Once your docker container is ready, it’s time to deploy it across the environments and scale it without any limitations. The heavy lifting is already over while building the docker image; the orchestration process automates the continuous health check of the containers, manages the networking, and scales the replicas based on the load. Such tools are a real-life saviour and very convenient for docker container management across the clusters, and they are known as docker orchestration tools.
Benefits of Docker Orchestration:
- Automatic deployment to multiple environments without redesigning the packages
- Monitors the health of the deployed containers using heartbeat urls
- Computerized load balancing and scaling or removing the instances based on the load across the infrastructure
- Enables inter-containers networking
- Provides endpoints to access the deployed containers outside the cluster using public ip addresses
- Manages the life-cycle of the containers
- Provides the interface to integrate with the CI/CD workflows
- Above all, good security benchmark comes with the orchestration tools
Also Read: Are Docker Containers Secured?
Container orchestration tools provide an ecosystem to manage containers and microservice at ease. The life cycle management of containers is the key feature of such tools. There are plenty of such tools available in the market, let’s go through the most popular ones, Kubernetes and Red Hat’s OpenShift.
Kubernetes is an open-source orchestration tool initially developed by Google and then donated to Cloud Native Computing Foundation in 2015. Kubernetes makes it a lot easier to deploy multiple containers across multiple environments in a cluster-based architecture. With its flexibility and Google cloud console support, kubernetes is at the top of the orchestration tools available today.
Main components of Kubernetes:
- A kubernetes cluster is where we are ultimately going to deploy the containers and microservices.
- It contains a set of virtual/physical worker machines known as nodes that runs the containers.
- It includes one master node to control the rest of the worker nodes.
- A typical kubernetes cluster can have multiple nodes, and each node can have multiple pods.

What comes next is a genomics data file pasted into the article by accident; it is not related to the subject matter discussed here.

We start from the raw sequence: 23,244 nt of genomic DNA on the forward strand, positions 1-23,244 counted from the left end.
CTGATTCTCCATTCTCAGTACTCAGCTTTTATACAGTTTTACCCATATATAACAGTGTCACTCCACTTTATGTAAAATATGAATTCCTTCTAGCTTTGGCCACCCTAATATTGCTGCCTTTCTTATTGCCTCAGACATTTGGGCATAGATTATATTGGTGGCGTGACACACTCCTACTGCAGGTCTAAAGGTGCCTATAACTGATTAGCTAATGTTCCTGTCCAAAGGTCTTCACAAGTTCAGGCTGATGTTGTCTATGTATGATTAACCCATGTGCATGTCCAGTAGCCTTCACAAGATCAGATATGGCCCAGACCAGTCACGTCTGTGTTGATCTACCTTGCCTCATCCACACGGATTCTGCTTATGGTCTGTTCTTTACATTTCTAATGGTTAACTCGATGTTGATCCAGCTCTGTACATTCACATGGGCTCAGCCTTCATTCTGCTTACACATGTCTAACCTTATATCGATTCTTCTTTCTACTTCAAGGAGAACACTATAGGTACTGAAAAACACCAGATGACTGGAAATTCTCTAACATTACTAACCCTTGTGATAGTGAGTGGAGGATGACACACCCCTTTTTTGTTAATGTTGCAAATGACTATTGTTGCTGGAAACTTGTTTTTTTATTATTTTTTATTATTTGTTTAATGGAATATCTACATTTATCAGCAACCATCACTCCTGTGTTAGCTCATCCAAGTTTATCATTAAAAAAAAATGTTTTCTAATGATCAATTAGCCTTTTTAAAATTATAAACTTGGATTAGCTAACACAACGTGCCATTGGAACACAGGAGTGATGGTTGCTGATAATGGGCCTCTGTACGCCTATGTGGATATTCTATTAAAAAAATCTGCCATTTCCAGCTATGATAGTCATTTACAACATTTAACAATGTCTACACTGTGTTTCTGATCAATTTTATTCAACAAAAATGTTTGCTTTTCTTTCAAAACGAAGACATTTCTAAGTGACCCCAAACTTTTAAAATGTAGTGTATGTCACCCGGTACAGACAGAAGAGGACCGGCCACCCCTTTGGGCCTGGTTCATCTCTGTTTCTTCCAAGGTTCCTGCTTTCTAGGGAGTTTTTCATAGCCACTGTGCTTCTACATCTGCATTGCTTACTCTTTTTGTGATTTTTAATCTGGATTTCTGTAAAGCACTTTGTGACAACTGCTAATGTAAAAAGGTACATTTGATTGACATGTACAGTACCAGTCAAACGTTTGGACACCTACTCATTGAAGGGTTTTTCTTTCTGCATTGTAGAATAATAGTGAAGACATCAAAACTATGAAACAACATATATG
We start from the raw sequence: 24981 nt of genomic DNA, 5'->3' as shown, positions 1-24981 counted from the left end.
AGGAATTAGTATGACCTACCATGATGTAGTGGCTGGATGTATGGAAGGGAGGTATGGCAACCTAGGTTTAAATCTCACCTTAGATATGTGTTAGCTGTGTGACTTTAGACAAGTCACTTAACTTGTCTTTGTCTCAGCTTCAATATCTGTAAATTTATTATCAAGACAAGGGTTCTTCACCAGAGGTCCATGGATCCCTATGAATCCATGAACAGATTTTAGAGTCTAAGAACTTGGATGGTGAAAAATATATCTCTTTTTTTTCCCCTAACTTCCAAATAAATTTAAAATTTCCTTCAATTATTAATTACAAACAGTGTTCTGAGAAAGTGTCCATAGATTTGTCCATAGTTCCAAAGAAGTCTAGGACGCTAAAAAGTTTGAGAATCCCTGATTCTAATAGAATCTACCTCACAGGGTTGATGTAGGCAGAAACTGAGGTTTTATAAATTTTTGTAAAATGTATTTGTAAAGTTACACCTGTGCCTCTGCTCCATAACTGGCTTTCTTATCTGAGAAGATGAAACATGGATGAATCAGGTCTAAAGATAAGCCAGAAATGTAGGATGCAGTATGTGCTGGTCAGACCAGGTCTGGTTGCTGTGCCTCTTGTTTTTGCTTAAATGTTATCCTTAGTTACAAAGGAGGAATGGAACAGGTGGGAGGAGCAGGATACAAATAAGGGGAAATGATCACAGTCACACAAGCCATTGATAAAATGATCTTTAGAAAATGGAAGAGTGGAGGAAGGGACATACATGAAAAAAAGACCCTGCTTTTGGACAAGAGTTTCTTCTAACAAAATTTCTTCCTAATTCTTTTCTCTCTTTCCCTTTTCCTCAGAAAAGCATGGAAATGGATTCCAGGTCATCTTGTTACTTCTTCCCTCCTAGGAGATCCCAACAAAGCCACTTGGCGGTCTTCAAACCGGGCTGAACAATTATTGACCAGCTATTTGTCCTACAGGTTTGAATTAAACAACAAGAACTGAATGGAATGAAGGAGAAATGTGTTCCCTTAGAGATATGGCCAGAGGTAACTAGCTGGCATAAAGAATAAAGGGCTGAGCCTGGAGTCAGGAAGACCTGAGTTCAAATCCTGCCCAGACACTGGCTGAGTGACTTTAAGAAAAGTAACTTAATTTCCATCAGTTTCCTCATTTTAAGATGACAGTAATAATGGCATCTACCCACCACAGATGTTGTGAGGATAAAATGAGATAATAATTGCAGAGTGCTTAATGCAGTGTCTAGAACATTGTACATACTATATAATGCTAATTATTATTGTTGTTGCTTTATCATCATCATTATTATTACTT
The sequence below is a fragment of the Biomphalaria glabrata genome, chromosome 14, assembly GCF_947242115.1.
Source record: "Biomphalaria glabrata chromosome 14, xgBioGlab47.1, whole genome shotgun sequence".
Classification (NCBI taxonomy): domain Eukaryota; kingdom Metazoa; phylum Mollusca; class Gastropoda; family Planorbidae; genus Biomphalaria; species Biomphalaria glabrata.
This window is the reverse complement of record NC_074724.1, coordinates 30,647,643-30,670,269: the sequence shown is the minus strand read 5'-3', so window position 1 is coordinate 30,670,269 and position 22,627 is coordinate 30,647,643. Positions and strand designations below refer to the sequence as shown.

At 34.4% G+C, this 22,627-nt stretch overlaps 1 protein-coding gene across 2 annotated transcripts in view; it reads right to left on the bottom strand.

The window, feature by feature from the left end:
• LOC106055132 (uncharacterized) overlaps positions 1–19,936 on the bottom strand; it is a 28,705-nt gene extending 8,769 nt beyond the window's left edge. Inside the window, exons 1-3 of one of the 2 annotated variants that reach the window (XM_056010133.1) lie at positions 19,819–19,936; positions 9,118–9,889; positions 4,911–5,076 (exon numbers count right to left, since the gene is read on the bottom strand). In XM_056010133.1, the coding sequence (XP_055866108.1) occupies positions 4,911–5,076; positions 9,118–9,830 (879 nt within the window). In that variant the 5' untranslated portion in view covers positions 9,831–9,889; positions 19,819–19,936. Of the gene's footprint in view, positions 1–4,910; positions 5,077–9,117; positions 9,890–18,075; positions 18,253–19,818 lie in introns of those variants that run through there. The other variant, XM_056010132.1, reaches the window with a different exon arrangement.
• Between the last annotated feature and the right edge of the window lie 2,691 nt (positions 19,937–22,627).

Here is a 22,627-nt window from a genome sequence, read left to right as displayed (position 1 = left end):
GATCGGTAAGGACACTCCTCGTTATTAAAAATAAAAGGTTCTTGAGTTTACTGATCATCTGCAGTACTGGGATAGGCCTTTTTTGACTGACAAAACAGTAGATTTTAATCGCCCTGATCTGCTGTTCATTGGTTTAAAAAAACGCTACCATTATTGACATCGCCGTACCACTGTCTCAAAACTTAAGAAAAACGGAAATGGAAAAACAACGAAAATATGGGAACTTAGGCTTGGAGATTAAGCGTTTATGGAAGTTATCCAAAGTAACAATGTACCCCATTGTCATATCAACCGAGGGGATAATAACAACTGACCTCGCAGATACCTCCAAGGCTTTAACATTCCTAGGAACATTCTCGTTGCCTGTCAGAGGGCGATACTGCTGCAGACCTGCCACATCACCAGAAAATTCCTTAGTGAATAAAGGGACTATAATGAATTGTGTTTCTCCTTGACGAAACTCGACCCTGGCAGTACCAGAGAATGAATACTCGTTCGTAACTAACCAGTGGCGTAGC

- A pod is what we are going to deploy on a node within a cluster. A pod contains all the details such as a link to the containerized applications, how many replicas to maintain, heartbeat urls, and many more.
- A pod usually holds a group of dockerized containers and runs on a shared network/storage infrastructure.
- Kubelet is the primary agent that makes sure containers are up and running in nodes.
- Kubelet takes the pod specification in either JSON or YAML format and ensures the containers are up and healthy all the time as per the specs.
- Container Runtime:
- The container runtime is responsible for providing all required libraries and dependencies to run the containers on pods.
- Container runtime is capable of running containers for different runtimes such as Docker, CRI-O, and implementation of Kubernetes CRI(Container Runtime Interface).
- Services are the heart of Kubernetes networking. They provide a public endpoint to access the deployed container apps.
- There are different types of services, such as NodePort, ClusterIp, and LoadBalance. Based on the container requirement, you need to choose one among the above, and kubernetes provides the appropriate networking interfaces.
- For a simple containerized application, NodePort service does the work, but for the complex load-balanced, highly scalable applications, you need to go for ClusterIp.
How does Container Orchestration work?
- Usually, the user has to provide the configurations files containing specs of pods, deployments, and services.
- The configuration files are generally in JSON or YAML file formats.
- The configuration files are fed to the configuration management tools with the below information,
- Where to find the container images
- Number of replicas to maintain
- Networking among the containers
- Services for exposing a public endpoint for the containers
- Volumes for sharing the host disk with the containers for persistence purpose
- Location of log files
- Environment variables to support multi environment-deployment using the same image like stage and prod
- The container management tools automatically schedule the deployment and find the right node by considering the input specs and restrictions.
Enterprise container orchestration:
Kubernetes can handle enterprise-level requirements as well, but for the ever-demanding needs of an enterprise and production requirements, there is a better and upgraded version of Kubernetes, RedHat’s own OpenShift.
- Openshift is an enterprise-ready Kubernetes container platform that can add extra control over the registry, security, networking, automation and many more.
- Openshift can automate the life-cycle management of the containerized application for better security, easy-to-manage cluster operations.
- Redhat is focused on the security of enterprise applications and recommends using its marketplace to set up the required and certified softwares along with responsive support, streamlined billing and single-dashboard across the clusters.
In this article, we have discussed the importance of orchestration tools and the degree of flexibility they offer when it comes to deploying the containerized application to production. The orchestration tools offer extra security, life-cycle management and centralized monitoring of the clusters. The best feature of such tools is the auto-healing capability in case of node failures.
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